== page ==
The Housing Affordability paper from the newly-established Productivity Commission identifies a number of issues which have been a longstanding source of irritation to the property development and construction industries.
This suggests an opportunity for meaningful reform. We recommend early engagement in the consultation process.
Feedback is due by 3 August 2011.
The Productivity Commission helpfully lists those issues to which the Government has asked it to give particular attention. They are:
- factors influencing the supply of land and basic infrastructure for residential construction
- factors influencing the cost of residential construction, including the cost effects of standards, specifications, approval and title requirements
- the level of productivity growth in land development and residential construction and the effect of government regulations on these industries
- the efficiency of taxes, levies and charges imposed at all stages in the housing supply chain
- the tax treatment of owner-occupied and rental housing
- the influence of changing consumer preferences, willingness to pay and financing costs on house prices, and
- the operation of the overall housing market, with specific reference to the availability and range of public and private housing types, housing demand, and whether the existing housing stock is being used efficiently.
This Brief Counsel will focus on these areas rather than summarise the whole document because we assume that this is where the Government is looking to make policy change.
Urban planning, design and land use policies
The Commission asks how urban planning and development could better integrate strategies for land use, economic development, transport and infrastructure?
The current system is complex and fragmented, combining the Resource Management Act (RMA), the Local Government Act (LGA) and the Land Transport Management Act (LTMA).
Development proposals are broken down into economic, infrastructure and environmental components and are examined separately according to the relevant statute. Nor is there any single mechanism to facilitate engagement among stakeholders or to promote informed and robust decision-making.
Local authority infrastructure charges are a sizeable component of new housing construction costs and vary widely across the country. There is also a view that they have been pushed up in recent years as councils load costs on to developers rather than raise general rates.
The Commission asks whether alternative funding methods could deliver fairer and more efficient outcomes. It also wants feedback on:
- whether the costs of providing services such as schools, parks and libraries should be recovered via infrastructure charges
- whether current charges are justified or if there is evidence of over-recovery, and
- whether the basis for calculating charges is transparent or subject to too much council discretion.
The Commission asks whether the 2004 amendments to the Building Act, made in response to the leaky homes crisis, have got the balance right or are adding unnecessarily to construction costs.
It also wants to know if there are unnecessary delays in securing building consent approvals and, if so, what’s causing them and how the process might be streamlined.
Performance of the building and construction industry
Productivity in the building and construction sector is low relative both to other countries and to other sectors within New Zealand. Questions that the Commission raises around this issue include:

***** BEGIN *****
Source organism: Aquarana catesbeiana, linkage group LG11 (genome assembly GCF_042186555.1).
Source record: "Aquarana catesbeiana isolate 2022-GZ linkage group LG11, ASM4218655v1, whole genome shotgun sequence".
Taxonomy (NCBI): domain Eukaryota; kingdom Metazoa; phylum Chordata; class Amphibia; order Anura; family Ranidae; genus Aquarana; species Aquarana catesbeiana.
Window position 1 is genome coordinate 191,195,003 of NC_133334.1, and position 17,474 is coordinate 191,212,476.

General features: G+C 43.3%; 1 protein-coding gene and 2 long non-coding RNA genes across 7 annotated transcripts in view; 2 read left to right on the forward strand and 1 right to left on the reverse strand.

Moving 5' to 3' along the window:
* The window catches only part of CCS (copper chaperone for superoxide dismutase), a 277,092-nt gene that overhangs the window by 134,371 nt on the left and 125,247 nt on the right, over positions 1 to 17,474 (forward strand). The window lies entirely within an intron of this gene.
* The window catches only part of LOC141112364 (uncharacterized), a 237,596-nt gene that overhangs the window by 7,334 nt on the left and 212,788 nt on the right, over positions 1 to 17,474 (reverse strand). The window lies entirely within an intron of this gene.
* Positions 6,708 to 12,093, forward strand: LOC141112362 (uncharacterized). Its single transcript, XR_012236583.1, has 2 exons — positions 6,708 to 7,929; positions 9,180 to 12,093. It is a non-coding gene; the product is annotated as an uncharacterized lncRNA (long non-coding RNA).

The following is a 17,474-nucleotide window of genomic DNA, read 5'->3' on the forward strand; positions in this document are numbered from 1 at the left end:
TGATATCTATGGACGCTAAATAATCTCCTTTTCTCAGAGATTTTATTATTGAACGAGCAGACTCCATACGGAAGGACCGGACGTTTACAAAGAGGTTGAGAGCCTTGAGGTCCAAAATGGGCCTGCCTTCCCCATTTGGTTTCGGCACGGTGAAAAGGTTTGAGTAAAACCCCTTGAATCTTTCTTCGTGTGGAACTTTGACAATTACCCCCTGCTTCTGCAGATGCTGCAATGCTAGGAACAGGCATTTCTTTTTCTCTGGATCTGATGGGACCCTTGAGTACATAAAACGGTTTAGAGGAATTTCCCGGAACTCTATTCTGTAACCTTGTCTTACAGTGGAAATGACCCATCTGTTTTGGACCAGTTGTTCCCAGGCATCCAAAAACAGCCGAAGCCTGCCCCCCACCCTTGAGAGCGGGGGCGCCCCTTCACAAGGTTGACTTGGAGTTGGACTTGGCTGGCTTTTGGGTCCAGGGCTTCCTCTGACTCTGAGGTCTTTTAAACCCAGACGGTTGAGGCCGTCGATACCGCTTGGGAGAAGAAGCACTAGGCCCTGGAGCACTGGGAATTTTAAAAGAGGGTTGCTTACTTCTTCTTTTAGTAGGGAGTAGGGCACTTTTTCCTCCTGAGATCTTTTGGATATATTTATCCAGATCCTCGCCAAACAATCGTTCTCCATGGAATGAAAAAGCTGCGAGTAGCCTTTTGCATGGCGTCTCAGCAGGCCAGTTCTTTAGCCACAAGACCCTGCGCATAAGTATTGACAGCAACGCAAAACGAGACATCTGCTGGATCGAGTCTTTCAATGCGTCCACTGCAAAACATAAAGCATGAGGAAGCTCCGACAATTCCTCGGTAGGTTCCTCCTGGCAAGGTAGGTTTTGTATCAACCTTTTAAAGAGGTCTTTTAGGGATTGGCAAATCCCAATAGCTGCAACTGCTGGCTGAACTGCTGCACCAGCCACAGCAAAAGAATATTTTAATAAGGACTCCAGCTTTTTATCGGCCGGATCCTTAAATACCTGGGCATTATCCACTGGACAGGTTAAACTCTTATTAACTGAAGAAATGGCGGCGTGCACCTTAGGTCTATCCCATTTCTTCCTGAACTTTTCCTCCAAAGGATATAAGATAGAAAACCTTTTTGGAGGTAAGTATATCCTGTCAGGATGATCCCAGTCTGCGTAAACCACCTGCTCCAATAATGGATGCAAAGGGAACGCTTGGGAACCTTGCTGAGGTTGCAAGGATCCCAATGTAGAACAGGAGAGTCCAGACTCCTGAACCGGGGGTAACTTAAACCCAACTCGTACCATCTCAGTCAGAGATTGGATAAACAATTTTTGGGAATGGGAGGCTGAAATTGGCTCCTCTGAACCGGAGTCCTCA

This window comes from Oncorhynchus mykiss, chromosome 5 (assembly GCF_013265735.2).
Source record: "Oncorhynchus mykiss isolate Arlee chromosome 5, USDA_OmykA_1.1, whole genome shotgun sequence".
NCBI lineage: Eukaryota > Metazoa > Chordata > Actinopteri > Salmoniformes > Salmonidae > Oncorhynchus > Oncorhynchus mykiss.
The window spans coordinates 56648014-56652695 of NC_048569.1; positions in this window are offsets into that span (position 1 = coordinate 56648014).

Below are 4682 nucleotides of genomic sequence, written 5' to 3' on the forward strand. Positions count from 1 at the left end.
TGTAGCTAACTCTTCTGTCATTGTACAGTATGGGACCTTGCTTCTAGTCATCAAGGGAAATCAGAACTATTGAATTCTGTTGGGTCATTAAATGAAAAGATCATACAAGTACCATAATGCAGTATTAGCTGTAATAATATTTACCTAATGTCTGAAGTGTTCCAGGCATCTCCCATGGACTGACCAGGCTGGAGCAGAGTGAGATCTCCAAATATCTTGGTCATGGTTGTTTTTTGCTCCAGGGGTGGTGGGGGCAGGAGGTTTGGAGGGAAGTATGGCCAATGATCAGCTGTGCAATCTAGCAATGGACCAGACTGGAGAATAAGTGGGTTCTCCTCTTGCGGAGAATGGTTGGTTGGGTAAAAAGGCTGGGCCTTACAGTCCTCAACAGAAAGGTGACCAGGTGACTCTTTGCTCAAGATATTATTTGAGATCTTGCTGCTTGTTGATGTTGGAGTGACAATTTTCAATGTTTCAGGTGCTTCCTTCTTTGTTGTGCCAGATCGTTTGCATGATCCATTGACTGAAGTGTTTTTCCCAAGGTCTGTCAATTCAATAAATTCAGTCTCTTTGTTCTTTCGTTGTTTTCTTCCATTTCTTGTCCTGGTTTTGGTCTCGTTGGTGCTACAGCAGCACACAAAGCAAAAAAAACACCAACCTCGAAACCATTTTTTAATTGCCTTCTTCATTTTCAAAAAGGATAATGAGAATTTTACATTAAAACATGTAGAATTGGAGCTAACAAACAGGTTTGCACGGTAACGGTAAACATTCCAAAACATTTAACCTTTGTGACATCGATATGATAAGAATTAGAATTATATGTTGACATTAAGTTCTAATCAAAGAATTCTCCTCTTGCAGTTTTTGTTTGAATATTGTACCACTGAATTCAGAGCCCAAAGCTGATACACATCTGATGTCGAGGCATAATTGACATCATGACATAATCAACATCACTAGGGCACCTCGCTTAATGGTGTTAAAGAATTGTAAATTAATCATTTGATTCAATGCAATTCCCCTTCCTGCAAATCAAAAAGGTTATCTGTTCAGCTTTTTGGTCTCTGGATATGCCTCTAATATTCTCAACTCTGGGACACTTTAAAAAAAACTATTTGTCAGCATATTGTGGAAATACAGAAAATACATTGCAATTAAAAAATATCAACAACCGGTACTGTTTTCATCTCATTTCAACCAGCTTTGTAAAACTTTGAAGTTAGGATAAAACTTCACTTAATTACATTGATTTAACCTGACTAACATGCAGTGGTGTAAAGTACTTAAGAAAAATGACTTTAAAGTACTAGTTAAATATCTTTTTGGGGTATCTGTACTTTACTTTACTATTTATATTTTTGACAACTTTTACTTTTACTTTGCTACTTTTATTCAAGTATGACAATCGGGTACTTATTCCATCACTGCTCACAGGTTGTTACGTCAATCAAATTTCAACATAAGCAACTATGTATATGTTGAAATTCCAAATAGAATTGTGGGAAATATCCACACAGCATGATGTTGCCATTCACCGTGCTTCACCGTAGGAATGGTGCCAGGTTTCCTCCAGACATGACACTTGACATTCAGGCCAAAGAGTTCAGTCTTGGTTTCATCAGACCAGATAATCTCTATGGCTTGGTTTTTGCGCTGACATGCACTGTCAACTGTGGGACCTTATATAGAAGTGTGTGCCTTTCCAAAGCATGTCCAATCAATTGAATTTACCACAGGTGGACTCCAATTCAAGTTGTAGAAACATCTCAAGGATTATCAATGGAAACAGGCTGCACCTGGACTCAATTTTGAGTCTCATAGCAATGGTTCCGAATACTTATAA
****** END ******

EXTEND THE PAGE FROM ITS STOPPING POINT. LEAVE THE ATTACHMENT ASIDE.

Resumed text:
- whether construction costs are higher than they need to be and, if so, why
- whether rising construction costs have contributed to housing affordability, and what factors are driving the increases
- whether there are concerns with the level of competition in the building materials market or in any other parts of the supply chain
- whether the relative lack of standardisation in the New Zealand market is down to consumer preference or industry approach, and
- whether the skills shortages the industry faces are temporary or long-term and how they will be affected by and affect the Christchurch rebuild.
The Commission is planning to do more work on the effects of the tax treatment of both owner-occupied and rental properties on house prices and on the efficiency of housing markets and the wider economy. Areas for exploration include:
- how taxes are affecting affordability, especially for first home buyers
- to what extent the tax treatment of investment housing is concessional relative to other assets and whether this has inflated demand and prices
- whether the tax system is influencing tenure decisions toward or away from home ownership
- the impact of rates on housing demand, and
- the overall burden of taxation on housing in New Zealand compared with other jurisdictions.
Availability of finance
The Commission is also looking for input on a range of factors around mortgage finance, including:
- whether product innovation and lending practices have changed since the economic downturn
- whether lending facilities are meeting the needs of home buyers, in particular first home buyers
- the extent to which the financial sector is exposed to property markets, and
- what vulnerabilities present the greatest risk to the financial sector given household debt levels?
The timetable from here
The Productivity Commission has a lot riding on the outcome of this review as this is its first piece of work and will provide an early indicator of whether it will be able to achieve the same respect as the Australian Productivity Commission commands in Australia.
A draft report incorporating the Commission’s further work and the responses to this paper will be put out for consultation in October with submissions due before the end of this year.
The Commission will deliver its final recommendations to the Government in February 2012.